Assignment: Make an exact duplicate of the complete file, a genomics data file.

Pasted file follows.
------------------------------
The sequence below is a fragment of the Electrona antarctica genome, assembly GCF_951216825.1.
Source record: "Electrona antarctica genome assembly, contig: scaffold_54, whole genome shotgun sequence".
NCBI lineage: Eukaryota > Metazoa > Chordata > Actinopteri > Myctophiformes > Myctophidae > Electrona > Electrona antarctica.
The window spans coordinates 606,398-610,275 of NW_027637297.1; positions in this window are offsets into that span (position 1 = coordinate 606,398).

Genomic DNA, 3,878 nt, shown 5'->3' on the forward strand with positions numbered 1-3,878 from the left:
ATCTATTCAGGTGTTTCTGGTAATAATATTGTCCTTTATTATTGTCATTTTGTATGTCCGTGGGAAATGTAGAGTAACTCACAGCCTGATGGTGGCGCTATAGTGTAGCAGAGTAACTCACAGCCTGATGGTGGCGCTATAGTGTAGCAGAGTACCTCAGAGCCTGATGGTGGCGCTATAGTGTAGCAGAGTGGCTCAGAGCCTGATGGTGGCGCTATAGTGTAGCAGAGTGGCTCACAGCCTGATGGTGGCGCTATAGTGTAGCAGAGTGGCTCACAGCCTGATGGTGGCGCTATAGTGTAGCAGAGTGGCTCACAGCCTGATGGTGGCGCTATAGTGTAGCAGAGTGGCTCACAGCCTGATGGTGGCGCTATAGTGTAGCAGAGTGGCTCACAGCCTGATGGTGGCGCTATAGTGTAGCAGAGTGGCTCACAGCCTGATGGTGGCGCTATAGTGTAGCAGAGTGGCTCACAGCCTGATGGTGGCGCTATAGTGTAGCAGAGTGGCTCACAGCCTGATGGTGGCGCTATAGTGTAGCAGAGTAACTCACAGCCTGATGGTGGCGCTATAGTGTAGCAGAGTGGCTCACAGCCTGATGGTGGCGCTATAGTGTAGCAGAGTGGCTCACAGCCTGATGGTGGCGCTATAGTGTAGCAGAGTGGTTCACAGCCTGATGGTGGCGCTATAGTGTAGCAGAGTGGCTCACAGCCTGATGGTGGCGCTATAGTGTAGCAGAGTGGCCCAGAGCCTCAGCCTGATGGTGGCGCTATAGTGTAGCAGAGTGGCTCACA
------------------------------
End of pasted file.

The sequence below is a fragment of the Electrona antarctica genome, assembly GCF_951216825.1.
Source record: "Electrona antarctica genome assembly, contig: scaffold_54, whole genome shotgun sequence".
NCBI lineage: Eukaryota > Metazoa > Chordata > Actinopteri > Myctophiformes > Myctophidae > Electrona > Electrona antarctica.
The window spans coordinates 606,398-610,275 of NW_027637297.1; positions in this window are offsets into that span (position 1 = coordinate 606,398).

Genomic DNA, 3,878 nt, shown 5'->3' on the forward strand with positions numbered 1-3,878 from the left:
ATCTATTCAGGTGTTTCTGGTAATAATATTGTCCTTTATTATTGTCATTTTGTATGTCCGTGGGAAATGTAGAGTAACTCACAGCCTGATGGTGGCGCTATAGTGTAGCAGAGTAACTCACAGCCTGATGGTGGCGCTATAGTGTAGCAGAGTACCTCAGAGCCTGATGGTGGCGCTATAGTGTAGCAGAGTGGCTCAGAGCCTGATGGTGGCGCTATAGTGTAGCAGAGTGGCTCACAGCCTGATGGTGGCGCTATAGTGTAGCAGAGTGGCTCACAGCCTGATGGTGGCGCTATAGTGTAGCAGAGTGGCTCACAGCCTGATGGTGGCGCTATAGTGTAGCAGAGTGGCTCACAGCCTGATGGTGGCGCTATAGTGTAGCAGAGTGGCTCACAGCCTGATGGTGGCGCTATAGTGTAGCAGAGTGGCTCACAGCCTGATGGTGGCGCTATAGTGTAGCAGAGTGGCTCACAGCCTGATGGTGGCGCTATAGTGTAGCAGAGTGGCTCACAGCCTGATGGTGGCGCTATAGTGTAGCAGAGTAACTCACAGCCTGATGGTGGCGCTATAGTGTAGCAGAGTGGCTCACAGCCTGATGGTGGCGCTATAGTGTAGCAGAGTGGCTCACAGCCTGATGGTGGCGCTATAGTGTAGCAGAGTGGTTCACAGCCTGATGGTGGCGCTATAGTGTAGCAGAGTGGCTCACAGCCTGATGGTGGCGCTATAGTGTAGCAGAGTGGCCCAGAGCCTCAGCCTGATGGTGGCGCTATAGTGTAGCAGAGTGGCTCACA